1 of 1 people found the following review helpful
rollicking good read 17 May 2012
By shog - Published on
Format: Kindle Edition Verified Purchase
Suprisingly lacking in dryness considering the subject matter. Author is a cunsummate smart-arse, highly conversant in the subject matter and often dropping interesting related facts, all the while flaunting a cocky sense of humor. A line in the first paragraph sums up the book:

"Network administrators all share an abiding and passionate desire for one thing: We want our users to shut up."

The guy backs his bark with bite. I feel he makes the reader feel like a plains indian if netflow were a buffalo. He will show you specifically how to go about setting up a netflow collector, how to install analysis tools, how to use them to determine all sorts of stuff, to how to use gnuplot to graph it. It covers host-level to bgp. I didn't know port numbers were used a different way for ICMP netflow packets, or that netflow v7 is actually useful for routers.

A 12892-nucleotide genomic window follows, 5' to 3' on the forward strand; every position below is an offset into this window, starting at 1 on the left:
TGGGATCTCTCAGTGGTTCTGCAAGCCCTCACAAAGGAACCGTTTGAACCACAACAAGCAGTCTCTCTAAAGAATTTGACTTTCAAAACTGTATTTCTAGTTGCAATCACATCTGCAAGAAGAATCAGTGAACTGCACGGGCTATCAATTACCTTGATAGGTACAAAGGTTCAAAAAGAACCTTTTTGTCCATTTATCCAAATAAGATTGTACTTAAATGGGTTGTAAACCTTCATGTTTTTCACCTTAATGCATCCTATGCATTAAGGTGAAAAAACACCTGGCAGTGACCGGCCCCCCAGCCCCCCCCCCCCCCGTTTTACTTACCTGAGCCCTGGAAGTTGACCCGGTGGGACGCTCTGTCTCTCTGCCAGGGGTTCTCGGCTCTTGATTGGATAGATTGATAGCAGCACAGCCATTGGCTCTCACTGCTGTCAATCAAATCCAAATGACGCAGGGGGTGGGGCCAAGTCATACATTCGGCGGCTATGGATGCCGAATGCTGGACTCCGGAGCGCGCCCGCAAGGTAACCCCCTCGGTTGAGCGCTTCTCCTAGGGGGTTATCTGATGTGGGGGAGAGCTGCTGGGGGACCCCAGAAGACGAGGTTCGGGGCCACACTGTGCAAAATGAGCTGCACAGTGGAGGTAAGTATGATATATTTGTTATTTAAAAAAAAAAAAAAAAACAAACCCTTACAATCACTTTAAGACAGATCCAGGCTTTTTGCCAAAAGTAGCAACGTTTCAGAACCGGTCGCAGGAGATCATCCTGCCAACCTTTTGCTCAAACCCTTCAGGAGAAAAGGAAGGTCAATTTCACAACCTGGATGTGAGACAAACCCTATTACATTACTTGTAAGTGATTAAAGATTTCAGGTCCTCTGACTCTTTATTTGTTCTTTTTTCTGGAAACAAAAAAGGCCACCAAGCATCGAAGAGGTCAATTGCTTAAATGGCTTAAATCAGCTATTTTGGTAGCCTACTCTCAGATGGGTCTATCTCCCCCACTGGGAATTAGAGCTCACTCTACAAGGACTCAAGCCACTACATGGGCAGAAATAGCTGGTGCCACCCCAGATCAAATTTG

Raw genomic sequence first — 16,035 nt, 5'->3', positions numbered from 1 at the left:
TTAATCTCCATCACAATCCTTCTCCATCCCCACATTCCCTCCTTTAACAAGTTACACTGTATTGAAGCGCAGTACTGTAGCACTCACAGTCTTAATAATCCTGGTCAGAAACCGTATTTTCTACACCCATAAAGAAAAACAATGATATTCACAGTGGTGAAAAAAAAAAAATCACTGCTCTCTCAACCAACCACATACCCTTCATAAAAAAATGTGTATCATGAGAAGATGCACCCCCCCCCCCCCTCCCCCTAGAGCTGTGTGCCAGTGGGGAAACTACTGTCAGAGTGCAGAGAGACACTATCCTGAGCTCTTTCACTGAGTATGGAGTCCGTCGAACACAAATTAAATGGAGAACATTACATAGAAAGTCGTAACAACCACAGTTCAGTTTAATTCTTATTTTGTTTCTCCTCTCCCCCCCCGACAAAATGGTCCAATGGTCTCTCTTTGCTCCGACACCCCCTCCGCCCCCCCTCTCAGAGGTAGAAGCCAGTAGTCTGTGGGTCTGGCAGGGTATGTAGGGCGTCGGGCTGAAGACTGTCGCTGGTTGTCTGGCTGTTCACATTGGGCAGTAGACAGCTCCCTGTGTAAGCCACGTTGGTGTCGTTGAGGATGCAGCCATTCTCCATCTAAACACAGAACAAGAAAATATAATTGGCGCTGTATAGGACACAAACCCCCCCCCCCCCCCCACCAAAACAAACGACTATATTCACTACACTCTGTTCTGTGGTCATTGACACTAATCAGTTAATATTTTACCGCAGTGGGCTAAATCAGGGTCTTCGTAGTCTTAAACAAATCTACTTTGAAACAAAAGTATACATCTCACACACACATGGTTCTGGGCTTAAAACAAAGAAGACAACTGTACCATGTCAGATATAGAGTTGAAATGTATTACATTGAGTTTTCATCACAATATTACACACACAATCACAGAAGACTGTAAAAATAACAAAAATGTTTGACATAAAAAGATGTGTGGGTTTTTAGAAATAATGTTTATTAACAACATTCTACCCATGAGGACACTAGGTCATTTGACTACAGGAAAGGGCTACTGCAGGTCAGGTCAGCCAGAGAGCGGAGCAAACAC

That said, the point of publishing is 2 years ago and I don't know how dated the material is. The author refers to very specific versions of software, which may have been perfectly useful on the day of publishing. That said, netflow itself does not change much (until IPFIX and IP6 roll out).

Oh, and this review is for the Kindle version. Somewhat perversely, I chose to run this entire book through text to speech while driving. While it was painful to hear a robotic man read out a full page of 5-tuple data, it worked out. Kudos to the publisher for not disabling text to speech.